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THE MISSION AND GREATNESS OF JESUS CHRIST. - Blaise Pascal, The Thoughts of Blaise Pascal 
The Thoughts of Blaise Pascal, translated from the text of M. Auguste Molinier by C. Kegan Paul (London: George Bell and Sons, 1901).
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THE MISSION AND GREATNESS OF JESUS CHRIST.
WE know God only by Jesus Christ. Without this mediator all communion with God is taken away, by Jesus Christ we know God. All who have thought to know God, and to prove him without Jesus Christ, have had but feeble proofs. But for proof of Jesus Christ we have the prophecies, which are solid and palpable proofs. And these prophecies, accomplished and proved true by the event, mark the certainty of these truths, and consequently the divinity of Jesus Christ. In him then, and by him, we know God; apart from him, and without the Scripture, without original sin, without a necessary mediator, foretold and come, we could not absolutely prove God, nor teach sound doctrine and sound morality. But by Jesus Christ, and in Jesus Christ we prove God and teach morality and doctrine. Jesus Christ is then the true God of men.
But we know at the same time our misery, for this God is none other than he who repairs our misery. Thus we can only know God well by knowing our sins. Therefore those who have known God without knowing their misery, have not glorified him, but have glorified themselves. Quia non cognovitper sapientiam, placuit Deo per stultitiam prædicationis salvos facere.
Not only do we know God by Jesus Christ alone, but we know ourselves by Jesus Christ alone. We know life and death by Jesus Christ alone. Apart from Jesus Christ we know not what is our life, nor our death, nor God, nor ourselves.
Thus without the Scripture, which has Jesus Christ alone for its object, we know nothing, and see only obscurity and confusion in the nature of God, and in our own nature.
Without Jesus Christ man must be plunged in vice and misery; with Jesus Christ man is free from vice and misery, in him is all our virtue and all our happiness. Apart from him is nought but vice and misery, error and darkness, death and despair.
Without Jesus Christ the world would not exist, for it could only be either destroyed, or a very hell.
It is not only impossible but useless to know God without Jesus Christ. They have not withdrawn from him, but drawn near; they have not abased themselves, but . . .
Quo quisque optimus est, pessimus, si hoc ipsum, quod sit optimus, ascribat sibi.
The Gospel only speaks of the virginity of the Virgin up to the time of the birth of Jesus Christ. All with reference to Jesus Christ.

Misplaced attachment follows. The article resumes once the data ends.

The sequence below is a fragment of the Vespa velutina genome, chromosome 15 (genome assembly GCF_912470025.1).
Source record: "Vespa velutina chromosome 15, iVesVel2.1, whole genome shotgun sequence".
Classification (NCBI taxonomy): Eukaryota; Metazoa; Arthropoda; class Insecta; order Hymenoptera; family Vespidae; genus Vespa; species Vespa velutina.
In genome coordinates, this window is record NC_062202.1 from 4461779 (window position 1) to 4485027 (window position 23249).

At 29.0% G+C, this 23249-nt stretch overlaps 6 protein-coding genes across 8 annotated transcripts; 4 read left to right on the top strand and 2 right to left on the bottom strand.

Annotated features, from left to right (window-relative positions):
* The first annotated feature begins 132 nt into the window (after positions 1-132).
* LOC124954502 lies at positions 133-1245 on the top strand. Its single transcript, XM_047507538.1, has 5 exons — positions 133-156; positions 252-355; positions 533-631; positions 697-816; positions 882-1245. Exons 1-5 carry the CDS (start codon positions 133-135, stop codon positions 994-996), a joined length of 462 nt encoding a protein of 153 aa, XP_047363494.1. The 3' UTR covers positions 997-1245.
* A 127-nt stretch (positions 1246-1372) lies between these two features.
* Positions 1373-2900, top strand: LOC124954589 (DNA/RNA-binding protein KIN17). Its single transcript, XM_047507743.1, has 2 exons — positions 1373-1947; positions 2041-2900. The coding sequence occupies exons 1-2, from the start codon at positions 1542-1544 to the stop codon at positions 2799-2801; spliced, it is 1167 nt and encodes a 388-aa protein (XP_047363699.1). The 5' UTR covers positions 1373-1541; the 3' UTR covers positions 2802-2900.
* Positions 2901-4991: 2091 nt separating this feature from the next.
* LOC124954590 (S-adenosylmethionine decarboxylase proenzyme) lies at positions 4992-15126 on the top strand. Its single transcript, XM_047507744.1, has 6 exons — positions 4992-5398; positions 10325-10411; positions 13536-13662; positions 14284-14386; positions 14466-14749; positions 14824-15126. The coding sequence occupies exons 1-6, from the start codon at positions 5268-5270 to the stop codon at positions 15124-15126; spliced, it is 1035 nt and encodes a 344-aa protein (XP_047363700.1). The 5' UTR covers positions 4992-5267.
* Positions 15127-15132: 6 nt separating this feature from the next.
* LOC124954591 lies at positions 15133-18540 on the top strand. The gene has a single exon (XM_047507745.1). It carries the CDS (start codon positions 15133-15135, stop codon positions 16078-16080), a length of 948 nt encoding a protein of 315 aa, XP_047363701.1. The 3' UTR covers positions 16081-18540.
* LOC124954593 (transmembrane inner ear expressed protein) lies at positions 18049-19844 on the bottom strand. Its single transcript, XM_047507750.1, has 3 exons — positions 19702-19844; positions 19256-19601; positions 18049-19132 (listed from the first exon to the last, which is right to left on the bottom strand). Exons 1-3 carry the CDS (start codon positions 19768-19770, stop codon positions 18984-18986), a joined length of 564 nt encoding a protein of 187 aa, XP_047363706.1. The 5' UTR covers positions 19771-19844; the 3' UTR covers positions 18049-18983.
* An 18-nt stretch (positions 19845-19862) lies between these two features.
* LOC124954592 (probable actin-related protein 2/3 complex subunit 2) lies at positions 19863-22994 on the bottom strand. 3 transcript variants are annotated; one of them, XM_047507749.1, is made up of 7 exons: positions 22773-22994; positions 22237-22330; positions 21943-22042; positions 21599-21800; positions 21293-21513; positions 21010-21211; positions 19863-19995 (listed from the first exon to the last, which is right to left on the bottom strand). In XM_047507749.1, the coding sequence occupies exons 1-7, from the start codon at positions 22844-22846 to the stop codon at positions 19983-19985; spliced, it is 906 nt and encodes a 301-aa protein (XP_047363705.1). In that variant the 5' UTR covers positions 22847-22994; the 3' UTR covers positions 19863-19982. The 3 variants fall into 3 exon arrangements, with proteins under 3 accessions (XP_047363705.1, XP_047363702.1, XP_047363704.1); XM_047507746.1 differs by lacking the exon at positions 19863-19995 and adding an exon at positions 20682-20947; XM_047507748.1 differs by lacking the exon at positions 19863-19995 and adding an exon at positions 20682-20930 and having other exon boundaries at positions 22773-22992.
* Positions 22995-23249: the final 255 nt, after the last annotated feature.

Jesus Christ, whom the two Testaments regard, the Old as its end, the New as its model, both as their centre.
Scepticism is the truth. For, after all, men before Jesus Christ did not know either where they were or if they were great or little. And those who said one or the other knew nothing about it, and guessed without reason and by chance, yet they always erred in excluding one or the other.
Quod ergo ignorantes quæritis , Religio annuntiat vobis.
If Epictetus had seen the way with certainty he would have said to men: “You follow a false road”; he shows that there is another, but he does not lead there; it is the way of willing what God wills; Jesus Christ alone leads thither, via, veritas.
Jesus Christ did nothing but teach men that they were lovers of themselves, that they were slaves, blind, sick, miserable, and sinners, that he would deliver them, enlighten, bless, and heal them, that this would be brought about by hatred of self, and by following him through poverty and the death of the cross.
An artizan who speaks of riches, a lawyer who speaks of war, or of kingship, etc., but the rich man rightly speaks of riches, a king speaks slightingly of a great gift he has just made, and God rightly speaks of God.
Isaiah xlii., xlviii., liv., lx., lxi. The last verse. I have foretold it long since, that they might know that it is I.
Man is not worthy of God, but he is not incapable of being rendered worthy.
It is unworthy of God to unite himself to miserable man, but it is not unworthy of God to raise him from his misery.
The infinite distance between body and mind is a figure of the infinitely more infinite distance between mind and charity, for this is supernatural.
All the splendour of greatness has no lustre for those who seek understanding.
The greatness of men of understanding is invisible to kings, to the rich, to conquerors, and to all the great according to the flesh.
The greatness of wisdom, which has no existence save in God, is invisible to the carnal and to men of understanding. These are three orders differing in kind.
Men of great genius have their empire, their glory, their grandeur, their victory, their lustre, and do not need worldly greatness, with which they have nothing to do. They are seen, not by the eye, but by the mind; and that is enough.
The saints have their empire, their glory, their victory, their lustre, and want no glory of the flesh or of the mind, with which they have nothing to do, for these add nothing to them, neither do they take away. They are seen of God and the angels, and not by the bodily eye, nor by the curious spirit; God suffices them.
Archimedes without worldly pomp would have had the same reverence. He fought no battles for the eye to gaze on, but he left his discoveries to all minds. O! how brilliant was he to the mind.
Jesus Christ, without riches, and without any exterior manifestation of science, is in his own order of holiness. He gave forth no scientific inventions to the world, he never reigned; but he was humble, patient, holy; holy before God, terrible to devils, without spot of sin. O! in what great pomp, and with what transcendent magnificence did he come to the eyes of the heart, which discern wisdom.